Olive cultivation is considered as one of the most significant agricultural activities in Greece, from a financial, social and ecological point of view. Contemporary olive cultivation often includes exhaustive use of the available resources having as a result adverse effects for production cost, the environment and the quality of produced food.
The significant progress in technology and know-how during the past decades was not able to fully reverse the situation in the field of plant nutrition. Therefore, reduced performance and high production costs are still a fact for modern farmers.
The oLIVE CLIMA project addresses a multiplicity of environmental issues:
Carbon dioxide surplus in the air, lost from soil – Erosion & Desertification
The issue is of paramount importance and urgency as an adaptation measure to the threatened increase of temperature in the arid south Greece, where the olive forest is growing for more than 5.000 years. Olive trees being evergreen are invaluable to protect soil from erosion and the subsequent threat of desertification. Soil content in organic carbon is below 1.0 to 1.5% in several areas of south Greece i.e. reaching the limit for irreversible desertification process.
Nutrients losses are replaced by environmentally damaging inorganic fertilizers
Olive oil production in conditions of low soil organic matter is dependent on high rates of inorganic fertilizers, among which nitrogen (N) compounds. It should be stressed that olive oil (C18H34O2) does not contain but only traces of N, P or K, since these elements do not contribute to the structure of any of its main constituents. It is well established that the field phase is mostly responsible for GHG emissions during the whole life cycle of olive oil and this is due by large to fertilizers’ production.
Nitrogen losses – Obstacle to the expansion of organic farming
Nitrogen for the Greek environment seems to be the principal limiting factor for the expansion of organic olive culture, given the scarcity and high cost of those fertilizers that are accepted by Regulation 834/2007 for organic agriculture.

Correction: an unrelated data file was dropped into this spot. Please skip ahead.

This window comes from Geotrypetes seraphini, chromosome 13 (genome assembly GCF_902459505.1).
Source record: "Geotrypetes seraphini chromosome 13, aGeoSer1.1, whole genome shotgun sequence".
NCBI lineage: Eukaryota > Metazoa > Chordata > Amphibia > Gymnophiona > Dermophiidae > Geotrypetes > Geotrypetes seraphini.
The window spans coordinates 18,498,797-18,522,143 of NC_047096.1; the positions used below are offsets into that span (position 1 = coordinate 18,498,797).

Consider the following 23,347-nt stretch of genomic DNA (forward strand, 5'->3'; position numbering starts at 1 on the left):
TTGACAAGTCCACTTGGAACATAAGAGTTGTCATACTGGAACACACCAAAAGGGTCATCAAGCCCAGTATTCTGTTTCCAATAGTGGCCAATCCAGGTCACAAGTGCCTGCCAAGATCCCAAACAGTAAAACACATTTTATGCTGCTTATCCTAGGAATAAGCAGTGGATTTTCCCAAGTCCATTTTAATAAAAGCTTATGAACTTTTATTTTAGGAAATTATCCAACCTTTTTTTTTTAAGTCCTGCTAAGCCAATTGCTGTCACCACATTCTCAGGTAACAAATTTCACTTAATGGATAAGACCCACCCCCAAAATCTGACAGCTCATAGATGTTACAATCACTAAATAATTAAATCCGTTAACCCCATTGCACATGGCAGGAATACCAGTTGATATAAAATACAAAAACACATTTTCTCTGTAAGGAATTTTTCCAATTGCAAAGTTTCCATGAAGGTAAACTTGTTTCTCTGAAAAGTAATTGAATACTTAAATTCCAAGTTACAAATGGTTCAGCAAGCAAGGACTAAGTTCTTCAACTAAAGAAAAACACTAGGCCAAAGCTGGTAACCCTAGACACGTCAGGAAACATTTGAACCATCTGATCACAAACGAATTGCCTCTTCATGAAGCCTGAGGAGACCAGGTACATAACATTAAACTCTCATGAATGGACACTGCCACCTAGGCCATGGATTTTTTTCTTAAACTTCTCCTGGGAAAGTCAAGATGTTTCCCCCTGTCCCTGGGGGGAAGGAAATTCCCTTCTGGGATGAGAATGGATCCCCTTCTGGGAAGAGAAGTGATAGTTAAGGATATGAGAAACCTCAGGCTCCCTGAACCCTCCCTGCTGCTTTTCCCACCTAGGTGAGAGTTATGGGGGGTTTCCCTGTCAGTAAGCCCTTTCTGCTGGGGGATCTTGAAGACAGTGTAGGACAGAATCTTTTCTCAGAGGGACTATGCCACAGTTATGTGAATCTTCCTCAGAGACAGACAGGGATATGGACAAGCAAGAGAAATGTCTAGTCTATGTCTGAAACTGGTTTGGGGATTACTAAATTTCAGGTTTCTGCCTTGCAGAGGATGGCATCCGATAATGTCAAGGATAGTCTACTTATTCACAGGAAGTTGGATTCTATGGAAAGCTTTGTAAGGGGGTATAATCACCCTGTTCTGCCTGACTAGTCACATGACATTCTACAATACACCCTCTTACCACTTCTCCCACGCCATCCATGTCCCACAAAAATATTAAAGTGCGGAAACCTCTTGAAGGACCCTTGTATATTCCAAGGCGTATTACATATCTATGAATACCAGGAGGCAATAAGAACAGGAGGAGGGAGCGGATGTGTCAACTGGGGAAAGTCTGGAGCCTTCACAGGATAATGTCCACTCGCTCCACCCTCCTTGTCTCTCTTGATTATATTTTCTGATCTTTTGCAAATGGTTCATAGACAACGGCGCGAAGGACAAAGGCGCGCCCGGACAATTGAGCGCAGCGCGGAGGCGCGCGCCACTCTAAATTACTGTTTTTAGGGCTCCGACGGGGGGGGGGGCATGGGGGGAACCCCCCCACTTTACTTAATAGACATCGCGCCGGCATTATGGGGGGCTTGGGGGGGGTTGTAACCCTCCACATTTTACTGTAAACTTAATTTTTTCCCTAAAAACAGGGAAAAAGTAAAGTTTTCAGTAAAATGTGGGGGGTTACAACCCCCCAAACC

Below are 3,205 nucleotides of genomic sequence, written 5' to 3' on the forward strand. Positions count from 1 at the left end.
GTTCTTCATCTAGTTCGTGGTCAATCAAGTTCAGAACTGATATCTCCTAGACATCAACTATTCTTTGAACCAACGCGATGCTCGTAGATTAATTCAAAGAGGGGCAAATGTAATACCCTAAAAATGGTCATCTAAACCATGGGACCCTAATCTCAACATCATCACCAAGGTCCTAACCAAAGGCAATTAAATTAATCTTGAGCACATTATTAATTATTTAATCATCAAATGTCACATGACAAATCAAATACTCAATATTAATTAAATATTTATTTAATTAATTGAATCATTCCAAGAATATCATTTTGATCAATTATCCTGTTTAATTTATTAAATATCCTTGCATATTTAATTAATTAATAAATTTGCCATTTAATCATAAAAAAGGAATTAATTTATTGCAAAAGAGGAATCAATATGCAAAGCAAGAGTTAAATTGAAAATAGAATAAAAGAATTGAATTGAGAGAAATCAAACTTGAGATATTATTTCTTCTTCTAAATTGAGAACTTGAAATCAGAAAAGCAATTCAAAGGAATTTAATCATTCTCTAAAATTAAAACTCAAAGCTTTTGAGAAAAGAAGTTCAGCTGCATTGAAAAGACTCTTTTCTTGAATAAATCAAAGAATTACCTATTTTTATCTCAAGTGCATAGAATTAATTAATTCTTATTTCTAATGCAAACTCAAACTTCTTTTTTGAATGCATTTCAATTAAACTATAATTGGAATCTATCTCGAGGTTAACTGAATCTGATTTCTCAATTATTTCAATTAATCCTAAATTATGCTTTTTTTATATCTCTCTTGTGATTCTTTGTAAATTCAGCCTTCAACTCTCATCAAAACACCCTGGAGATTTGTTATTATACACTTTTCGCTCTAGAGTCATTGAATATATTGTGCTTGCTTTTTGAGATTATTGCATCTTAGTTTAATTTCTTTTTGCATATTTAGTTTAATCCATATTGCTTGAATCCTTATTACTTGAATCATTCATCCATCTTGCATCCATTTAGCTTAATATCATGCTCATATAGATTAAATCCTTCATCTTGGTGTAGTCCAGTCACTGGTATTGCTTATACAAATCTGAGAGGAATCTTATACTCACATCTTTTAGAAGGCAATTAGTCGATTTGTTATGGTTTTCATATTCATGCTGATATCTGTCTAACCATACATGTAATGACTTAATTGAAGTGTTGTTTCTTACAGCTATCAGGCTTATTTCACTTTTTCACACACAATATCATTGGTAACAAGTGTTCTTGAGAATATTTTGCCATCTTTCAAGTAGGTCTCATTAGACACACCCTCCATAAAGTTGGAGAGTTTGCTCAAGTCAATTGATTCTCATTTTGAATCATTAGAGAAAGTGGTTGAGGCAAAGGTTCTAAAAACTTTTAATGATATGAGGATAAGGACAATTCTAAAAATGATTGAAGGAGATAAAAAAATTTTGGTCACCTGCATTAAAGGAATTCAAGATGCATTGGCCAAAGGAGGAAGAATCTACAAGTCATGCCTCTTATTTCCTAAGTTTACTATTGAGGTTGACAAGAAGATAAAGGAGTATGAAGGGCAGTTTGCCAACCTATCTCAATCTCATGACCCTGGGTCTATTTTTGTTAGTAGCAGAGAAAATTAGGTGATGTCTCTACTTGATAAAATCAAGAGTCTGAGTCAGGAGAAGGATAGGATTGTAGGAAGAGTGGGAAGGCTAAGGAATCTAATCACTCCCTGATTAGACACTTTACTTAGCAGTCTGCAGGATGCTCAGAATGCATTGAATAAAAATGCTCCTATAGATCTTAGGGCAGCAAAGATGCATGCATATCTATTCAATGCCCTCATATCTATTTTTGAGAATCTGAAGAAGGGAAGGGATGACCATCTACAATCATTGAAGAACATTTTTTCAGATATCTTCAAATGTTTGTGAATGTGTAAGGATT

Wood burning –Toxicological issues and more GHG emissions
Apart from the losses of fixed CO2 wood burning is troublesome as it releases environmentally and toxicologically active substances (carbon monoxide, benzene and a host of PAHs resulting from incomplete burning).
Olive Oil Mill Waste Water
Another significant local environmental problem in all olive oil producing areas is the disposal of olive oil mill waste water, causing severe point pollution of soil and water (eutrophication) and emissions of bad odors due to polyphenols in the neighboring area.
The reviewed Common Agricultural Policy sets the introduction of sustainable crop management practices on top of priorities at European and national level.
The main aim of the project is to introduce new cultivation practices for tree crops in order to find cost-effective means for mitigation and adaptation to climate change. The project will focus specifically on olive-producing areas in Greece, investigating the potential of these areas to increase carbon sequestration by soil, as well as to reduce greenhouse gases emissions. In other words, in this project, a mitigation approach (enhanced CO2 uptake and reduced CO2 emissions) and an adaptation measure (increased soil quality) are tackled at the same time.